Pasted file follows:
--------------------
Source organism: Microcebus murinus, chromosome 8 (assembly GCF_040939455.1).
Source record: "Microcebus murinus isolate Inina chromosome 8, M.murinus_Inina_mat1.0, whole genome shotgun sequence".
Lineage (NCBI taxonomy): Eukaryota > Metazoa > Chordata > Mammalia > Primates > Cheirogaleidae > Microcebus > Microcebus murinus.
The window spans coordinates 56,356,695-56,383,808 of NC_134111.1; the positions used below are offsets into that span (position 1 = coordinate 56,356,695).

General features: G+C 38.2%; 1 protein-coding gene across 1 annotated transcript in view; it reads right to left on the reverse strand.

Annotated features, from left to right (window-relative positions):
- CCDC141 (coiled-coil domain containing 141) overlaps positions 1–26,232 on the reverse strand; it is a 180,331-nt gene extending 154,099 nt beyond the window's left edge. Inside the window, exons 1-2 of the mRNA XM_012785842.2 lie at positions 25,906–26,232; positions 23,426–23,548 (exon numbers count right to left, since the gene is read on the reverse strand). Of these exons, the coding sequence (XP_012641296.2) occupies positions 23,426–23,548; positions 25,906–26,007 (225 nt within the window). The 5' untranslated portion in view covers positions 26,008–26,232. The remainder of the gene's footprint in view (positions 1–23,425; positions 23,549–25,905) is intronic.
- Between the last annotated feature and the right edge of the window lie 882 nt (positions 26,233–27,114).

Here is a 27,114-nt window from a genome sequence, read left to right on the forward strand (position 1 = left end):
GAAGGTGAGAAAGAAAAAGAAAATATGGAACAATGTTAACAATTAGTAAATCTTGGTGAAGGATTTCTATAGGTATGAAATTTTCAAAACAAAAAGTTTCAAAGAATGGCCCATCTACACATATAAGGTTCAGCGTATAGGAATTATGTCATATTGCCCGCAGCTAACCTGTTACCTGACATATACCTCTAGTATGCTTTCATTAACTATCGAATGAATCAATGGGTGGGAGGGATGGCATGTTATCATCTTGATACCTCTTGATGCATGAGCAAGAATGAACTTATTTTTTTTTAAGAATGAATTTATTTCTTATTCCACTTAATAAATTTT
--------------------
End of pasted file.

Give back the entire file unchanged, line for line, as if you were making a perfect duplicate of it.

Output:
Source organism: Microcebus murinus, chromosome 8 (assembly GCF_040939455.1).
Source record: "Microcebus murinus isolate Inina chromosome 8, M.murinus_Inina_mat1.0, whole genome shotgun sequence".
Lineage (NCBI taxonomy): Eukaryota > Metazoa > Chordata > Mammalia > Primates > Cheirogaleidae > Microcebus > Microcebus murinus.
The window spans coordinates 56,356,695-56,383,808 of NC_134111.1; the positions used below are offsets into that span (position 1 = coordinate 56,356,695).

General features: G+C 38.2%; 1 protein-coding gene across 1 annotated transcript in view; it reads right to left on the reverse strand.

Annotated features, from left to right (window-relative positions):
- CCDC141 (coiled-coil domain containing 141) overlaps positions 1–26,232 on the reverse strand; it is a 180,331-nt gene extending 154,099 nt beyond the window's left edge. Inside the window, exons 1-2 of the mRNA XM_012785842.2 lie at positions 25,906–26,232; positions 23,426–23,548 (exon numbers count right to left, since the gene is read on the reverse strand). Of these exons, the coding sequence (XP_012641296.2) occupies positions 23,426–23,548; positions 25,906–26,007 (225 nt within the window). The 5' untranslated portion in view covers positions 26,008–26,232. The remainder of the gene's footprint in view (positions 1–23,425; positions 23,549–25,905) is intronic.
- Between the last annotated feature and the right edge of the window lie 882 nt (positions 26,233–27,114).

Here is a 27,114-nt window from a genome sequence, read left to right on the forward strand (position 1 = left end):
GAAGGTGAGAAAGAAAAAGAAAATATGGAACAATGTTAACAATTAGTAAATCTTGGTGAAGGATTTCTATAGGTATGAAATTTTCAAAACAAAAAGTTTCAAAGAATGGCCCATCTACACATATAAGGTTCAGCGTATAGGAATTATGTCATATTGCCCGCAGCTAACCTGTTACCTGACATATACCTCTAGTATGCTTTCATTAACTATCGAATGAATCAATGGGTGGGAGGGATGGCATGTTATCATCTTGATACCTCTTGATGCATGAGCAAGAATGAACTTATTTTTTTTTAAGAATGAATTTATTTCTTATTCCACTTAATAAATTTT